In 2016, she joined Armada Risk Partners as Senior Vice President and Director of Environmental, where she expanded her portfolio to include Property & Casualty Team Leader.
A native Clevelander, Ms. Andolsen earned an MBA in International Business from Baldwin Wallace University, as well as a BSBA from John Carroll University, with a dual major in Logistics and Marketing and a minor in Communications.
Argosy Risk Specialists is a company partner of Ohio Insurance Agents Association.
Argosy Risk Specialists is a wholesale insurance broker offering guidance on how to best transfer unique and complex environmental risks. We assist reputable brokers nationwide in the placement of state-of-the-art, creative and relevant environmental insurance programs.
Based in Cleveland, Ohio, our service team offers considerable access to multiple markets, fast response times, and support that goes beyond simple insurance placement.
Learn more at www.ArgosyRisk.com
Last Friday evening, the Federal Emergency Management Agency (FEMA) announced that the National Flood Insurance Program (NFIP) will resume the normal sale of new insurance policies and the renewal of expiring policies.
This order rescinded an earlier decision that halted sales operations by the NFIP because of the current government shutdown and lapse in appropriations.
The reversal came after banking, insurance and political leaders from both parties criticized the halting of sales of new and renewal flood policies. Critics said that FEMA was ignoring the intent of Congress to keep the NFIP operating during a shutdown expressed when on Dec. 21, 2018, it passed legislation that reauthorized the NFIP until May 31, 2019.
Insurance, Banking Groups Balk at Limits on Flood Insurance Operations During Shutdown
Critics also argued that any disruption in sales of flood insurance could hold up real estate closings. “FEMA’s unexpected decision will complicate and delay loan closings for borrowers who are required to carry flood insurance and seek NFIP coverage for as long as the government shutdown continues,” the American Banking Association (ABA) said in a statement earlier yesterday.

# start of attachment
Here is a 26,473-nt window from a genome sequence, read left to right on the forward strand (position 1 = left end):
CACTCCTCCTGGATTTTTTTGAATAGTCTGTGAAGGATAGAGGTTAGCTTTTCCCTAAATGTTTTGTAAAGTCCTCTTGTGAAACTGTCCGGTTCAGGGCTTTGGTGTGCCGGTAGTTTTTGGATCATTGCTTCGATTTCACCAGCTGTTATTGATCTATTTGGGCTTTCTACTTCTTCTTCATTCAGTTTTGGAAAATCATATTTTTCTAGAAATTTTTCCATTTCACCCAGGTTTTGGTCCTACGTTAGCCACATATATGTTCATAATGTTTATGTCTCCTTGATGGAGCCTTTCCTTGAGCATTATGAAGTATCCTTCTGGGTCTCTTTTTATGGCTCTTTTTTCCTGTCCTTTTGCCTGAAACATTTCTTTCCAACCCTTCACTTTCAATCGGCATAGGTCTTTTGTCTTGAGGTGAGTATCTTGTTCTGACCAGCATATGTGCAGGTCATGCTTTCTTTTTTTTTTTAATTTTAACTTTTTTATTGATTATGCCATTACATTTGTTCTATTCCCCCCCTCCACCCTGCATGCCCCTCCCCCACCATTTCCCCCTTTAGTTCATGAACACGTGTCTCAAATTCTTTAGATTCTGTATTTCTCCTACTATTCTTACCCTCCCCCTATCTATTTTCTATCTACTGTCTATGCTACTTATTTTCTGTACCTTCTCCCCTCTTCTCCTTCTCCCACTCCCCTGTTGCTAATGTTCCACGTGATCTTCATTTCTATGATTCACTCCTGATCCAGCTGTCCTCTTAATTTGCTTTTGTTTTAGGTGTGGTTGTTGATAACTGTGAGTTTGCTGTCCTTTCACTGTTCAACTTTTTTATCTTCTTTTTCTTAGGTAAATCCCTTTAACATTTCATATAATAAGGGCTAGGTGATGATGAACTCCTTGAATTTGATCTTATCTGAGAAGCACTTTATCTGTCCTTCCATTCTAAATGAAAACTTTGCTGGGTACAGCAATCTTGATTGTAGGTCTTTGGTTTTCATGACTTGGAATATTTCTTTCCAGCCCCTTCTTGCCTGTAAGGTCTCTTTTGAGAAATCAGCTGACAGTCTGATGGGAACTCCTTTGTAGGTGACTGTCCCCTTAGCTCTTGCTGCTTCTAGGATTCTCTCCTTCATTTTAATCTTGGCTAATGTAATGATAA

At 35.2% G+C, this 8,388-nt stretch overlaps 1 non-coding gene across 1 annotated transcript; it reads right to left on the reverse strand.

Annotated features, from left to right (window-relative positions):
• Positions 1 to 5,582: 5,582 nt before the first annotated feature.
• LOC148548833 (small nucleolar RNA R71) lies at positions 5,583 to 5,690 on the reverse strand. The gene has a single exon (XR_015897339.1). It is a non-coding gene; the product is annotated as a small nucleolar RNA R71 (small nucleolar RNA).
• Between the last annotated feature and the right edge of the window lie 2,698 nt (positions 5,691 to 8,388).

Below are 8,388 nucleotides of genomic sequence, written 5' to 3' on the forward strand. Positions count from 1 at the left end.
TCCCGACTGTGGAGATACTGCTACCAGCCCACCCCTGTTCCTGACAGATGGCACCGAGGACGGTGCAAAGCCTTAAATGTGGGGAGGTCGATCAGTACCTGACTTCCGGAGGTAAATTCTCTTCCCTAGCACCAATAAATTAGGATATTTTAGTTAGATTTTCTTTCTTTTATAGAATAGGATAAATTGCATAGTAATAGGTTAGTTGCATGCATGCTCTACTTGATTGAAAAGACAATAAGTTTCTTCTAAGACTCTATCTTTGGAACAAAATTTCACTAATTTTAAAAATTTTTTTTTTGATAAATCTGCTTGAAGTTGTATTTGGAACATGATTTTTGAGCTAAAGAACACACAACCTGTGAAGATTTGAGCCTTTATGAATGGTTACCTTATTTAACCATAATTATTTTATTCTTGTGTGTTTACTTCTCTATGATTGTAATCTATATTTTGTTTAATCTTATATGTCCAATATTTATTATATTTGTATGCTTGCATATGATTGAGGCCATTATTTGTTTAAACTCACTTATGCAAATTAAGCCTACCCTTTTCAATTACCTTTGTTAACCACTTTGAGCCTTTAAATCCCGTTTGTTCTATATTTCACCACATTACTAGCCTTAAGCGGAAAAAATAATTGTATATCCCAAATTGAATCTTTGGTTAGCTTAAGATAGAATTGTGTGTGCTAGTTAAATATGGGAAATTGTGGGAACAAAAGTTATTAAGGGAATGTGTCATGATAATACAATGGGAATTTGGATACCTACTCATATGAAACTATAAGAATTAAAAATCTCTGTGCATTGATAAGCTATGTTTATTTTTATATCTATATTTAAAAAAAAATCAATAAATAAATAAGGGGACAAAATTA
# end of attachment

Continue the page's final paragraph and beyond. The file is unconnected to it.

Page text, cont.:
FEMA said all NFIP insurers have been directed to resume normal operations immediately and advised that the program will be considered operational since Dec. 21, 2018 without interruption.
Sen. John Kennedy, R- La., a sponsor of the NFIP reauthorization bill, was among the lawmakers trying to get FEMA to restart normal operations.
“It’s taken a lot of phone calls to Washington, D.C., but FEMA finally came around to what I recognized from the beginning. My reauthorization legislation, which was signed by President Trump into law, prevents any disruption to the National Flood Insurance Program,” said Sen. Kennedy.
Rep. Maxine Waters, D-Calif., ranking member of the House Committee on Financial Services, was among those who also urged FEMA to reconsider what she called its “harmful and incorrect interpretation of its authority” and resume its “important work of providing flood insurance.”
This article was originally published by Insurance Journal on December 28, 2018.
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With the upcoming implementation of medical marijuana in Ohio, you and your commercial clients may be wondering what impact, if any, this change will have on the Ohio Bureau of Workers’ Compensation (BWC) and its programs? BWC recently put together a fact sheet with information to help you understand the impact that this change will have on Ohio workers’ comp.
What does Ohio's medical marijuana law say?
In 2016, the Ohio General Assembly set up the framework to legalize medical marijuana in Ohio, effective Sept. 8, 2018.
It was approved for certain medical conditions, including pain that is either chronic and severe or intractable, PTSD, and traumatic brain injuries.